Healing of surgical wounds, especially those of cataract and retinal detachment operations, is an important current topic in ophthalmology. Since collagen formation is a vital phase of wound healing, recent data indicating that carrageenin is a powerful stimulus to production of collagen makes it of interest to study the effect of this compound on ocular tissues.
Carrageenin is a refined water-soluble hydrocolloid extracted from a seaplant, Irish moss (Chondrus crispus). It is a negatively charged polymer composed of two major fractions, of approximately equal proportions, lambda carrageenin (Fig. 1) and kappa carrageenin (Fig. 2). Both components are polydisperse, are composed of sulfated d-galactose units and have molecular weights in the range of 100,000 to 500,000. Lambda carrageenin is composed almost entirely of these units linked through the 1-3 positions and kappa carrageenin contains one unit of anhydro-d-galactose for approximately every 1.2 units of d-galactose. They form a highly viscous solution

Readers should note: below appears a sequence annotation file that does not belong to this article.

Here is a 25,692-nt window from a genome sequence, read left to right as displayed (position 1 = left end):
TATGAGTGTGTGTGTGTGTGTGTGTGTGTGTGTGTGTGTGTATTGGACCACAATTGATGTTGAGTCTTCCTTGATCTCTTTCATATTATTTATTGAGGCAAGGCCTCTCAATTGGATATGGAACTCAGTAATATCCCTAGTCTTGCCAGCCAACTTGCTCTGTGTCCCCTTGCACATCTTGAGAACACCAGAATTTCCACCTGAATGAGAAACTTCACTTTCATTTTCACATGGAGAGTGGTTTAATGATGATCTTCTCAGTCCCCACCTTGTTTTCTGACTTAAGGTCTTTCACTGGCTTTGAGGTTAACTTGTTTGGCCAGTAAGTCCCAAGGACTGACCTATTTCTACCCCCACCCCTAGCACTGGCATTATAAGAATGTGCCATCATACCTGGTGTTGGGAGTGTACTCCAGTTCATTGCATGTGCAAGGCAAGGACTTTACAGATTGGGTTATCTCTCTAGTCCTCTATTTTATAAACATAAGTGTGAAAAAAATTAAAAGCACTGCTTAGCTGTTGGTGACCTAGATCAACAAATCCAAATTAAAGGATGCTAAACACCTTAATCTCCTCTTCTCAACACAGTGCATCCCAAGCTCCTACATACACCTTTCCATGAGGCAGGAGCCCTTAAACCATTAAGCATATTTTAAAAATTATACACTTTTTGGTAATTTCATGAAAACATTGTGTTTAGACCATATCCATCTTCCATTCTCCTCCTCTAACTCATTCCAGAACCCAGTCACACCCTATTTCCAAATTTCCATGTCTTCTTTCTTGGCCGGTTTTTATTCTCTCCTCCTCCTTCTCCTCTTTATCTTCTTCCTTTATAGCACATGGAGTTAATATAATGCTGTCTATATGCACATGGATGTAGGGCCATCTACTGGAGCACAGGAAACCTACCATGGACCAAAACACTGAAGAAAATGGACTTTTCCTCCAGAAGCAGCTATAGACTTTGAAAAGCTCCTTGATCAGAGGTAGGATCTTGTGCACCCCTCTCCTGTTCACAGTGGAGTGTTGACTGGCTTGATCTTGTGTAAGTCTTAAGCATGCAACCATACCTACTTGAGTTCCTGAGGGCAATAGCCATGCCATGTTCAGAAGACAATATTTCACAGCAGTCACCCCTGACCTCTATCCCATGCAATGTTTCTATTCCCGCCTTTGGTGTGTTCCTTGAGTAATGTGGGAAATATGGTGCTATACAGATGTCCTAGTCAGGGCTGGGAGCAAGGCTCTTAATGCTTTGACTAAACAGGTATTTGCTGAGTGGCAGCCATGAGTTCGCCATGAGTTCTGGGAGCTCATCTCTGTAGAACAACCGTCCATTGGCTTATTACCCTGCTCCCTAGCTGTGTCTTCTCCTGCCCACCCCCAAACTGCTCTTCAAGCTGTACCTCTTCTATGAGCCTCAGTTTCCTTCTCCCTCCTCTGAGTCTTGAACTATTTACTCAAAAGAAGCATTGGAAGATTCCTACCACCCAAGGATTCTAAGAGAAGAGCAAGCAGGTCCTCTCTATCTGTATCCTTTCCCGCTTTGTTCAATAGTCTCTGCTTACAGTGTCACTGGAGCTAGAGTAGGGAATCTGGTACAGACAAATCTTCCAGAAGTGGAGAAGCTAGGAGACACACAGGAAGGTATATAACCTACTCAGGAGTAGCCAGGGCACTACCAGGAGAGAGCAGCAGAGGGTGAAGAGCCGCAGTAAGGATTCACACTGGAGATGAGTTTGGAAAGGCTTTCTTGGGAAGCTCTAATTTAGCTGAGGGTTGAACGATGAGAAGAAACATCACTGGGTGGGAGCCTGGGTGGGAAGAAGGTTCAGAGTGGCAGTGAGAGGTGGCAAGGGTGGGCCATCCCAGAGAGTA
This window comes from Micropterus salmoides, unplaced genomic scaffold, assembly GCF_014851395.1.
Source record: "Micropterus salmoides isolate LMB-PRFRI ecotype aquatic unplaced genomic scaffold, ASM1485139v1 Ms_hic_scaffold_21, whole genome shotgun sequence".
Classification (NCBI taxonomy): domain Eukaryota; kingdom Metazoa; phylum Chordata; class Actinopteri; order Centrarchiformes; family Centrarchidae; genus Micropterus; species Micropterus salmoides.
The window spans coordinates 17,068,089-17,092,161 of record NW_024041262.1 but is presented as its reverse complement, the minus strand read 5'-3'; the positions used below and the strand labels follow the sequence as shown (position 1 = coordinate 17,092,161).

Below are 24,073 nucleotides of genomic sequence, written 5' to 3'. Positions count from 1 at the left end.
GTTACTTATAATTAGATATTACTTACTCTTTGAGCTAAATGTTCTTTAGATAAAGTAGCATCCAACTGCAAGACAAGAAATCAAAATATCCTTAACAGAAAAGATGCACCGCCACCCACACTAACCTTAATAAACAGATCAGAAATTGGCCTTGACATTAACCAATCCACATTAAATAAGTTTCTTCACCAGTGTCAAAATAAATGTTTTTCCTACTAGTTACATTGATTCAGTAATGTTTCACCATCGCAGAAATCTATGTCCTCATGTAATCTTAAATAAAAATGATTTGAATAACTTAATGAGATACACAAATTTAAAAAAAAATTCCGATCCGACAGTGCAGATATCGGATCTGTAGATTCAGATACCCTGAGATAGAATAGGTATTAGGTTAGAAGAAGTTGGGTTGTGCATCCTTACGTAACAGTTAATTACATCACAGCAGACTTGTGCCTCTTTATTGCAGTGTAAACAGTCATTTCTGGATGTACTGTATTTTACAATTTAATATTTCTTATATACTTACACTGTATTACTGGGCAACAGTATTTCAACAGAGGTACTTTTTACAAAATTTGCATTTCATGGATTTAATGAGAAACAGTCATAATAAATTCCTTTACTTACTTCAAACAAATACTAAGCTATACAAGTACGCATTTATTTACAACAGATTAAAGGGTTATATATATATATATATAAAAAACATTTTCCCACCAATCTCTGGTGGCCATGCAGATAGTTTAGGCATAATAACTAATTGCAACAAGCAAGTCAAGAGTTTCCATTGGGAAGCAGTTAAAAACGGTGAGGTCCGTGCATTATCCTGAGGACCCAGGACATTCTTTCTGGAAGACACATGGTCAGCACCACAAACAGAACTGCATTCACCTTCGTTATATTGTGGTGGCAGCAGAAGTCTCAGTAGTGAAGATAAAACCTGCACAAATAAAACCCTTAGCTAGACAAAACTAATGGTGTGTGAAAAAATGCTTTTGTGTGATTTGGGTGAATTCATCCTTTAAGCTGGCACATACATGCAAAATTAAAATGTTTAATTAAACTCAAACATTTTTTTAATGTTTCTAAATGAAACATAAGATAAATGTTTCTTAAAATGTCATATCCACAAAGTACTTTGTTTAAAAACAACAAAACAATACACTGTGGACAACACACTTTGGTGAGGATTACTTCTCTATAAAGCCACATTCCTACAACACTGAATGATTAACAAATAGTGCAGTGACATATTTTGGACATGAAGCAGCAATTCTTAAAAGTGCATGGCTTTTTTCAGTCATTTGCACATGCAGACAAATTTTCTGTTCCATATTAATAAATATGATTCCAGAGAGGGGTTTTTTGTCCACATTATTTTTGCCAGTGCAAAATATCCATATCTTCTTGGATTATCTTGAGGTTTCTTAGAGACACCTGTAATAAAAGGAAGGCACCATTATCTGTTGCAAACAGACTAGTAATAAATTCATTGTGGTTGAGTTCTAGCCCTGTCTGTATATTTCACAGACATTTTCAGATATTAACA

BURNS RP, BEIGHLE R. Experimental Carrageenin Granuloma of the Cornea: Preliminary Studies. Arch Ophthalmol. 1960;64(5):712–723. doi:https://doi.org/10.1001/archopht.1960.01840010714014
Customize your JAMA Network experience by selecting one or more topics from the list below.
Create a personal account or sign in to: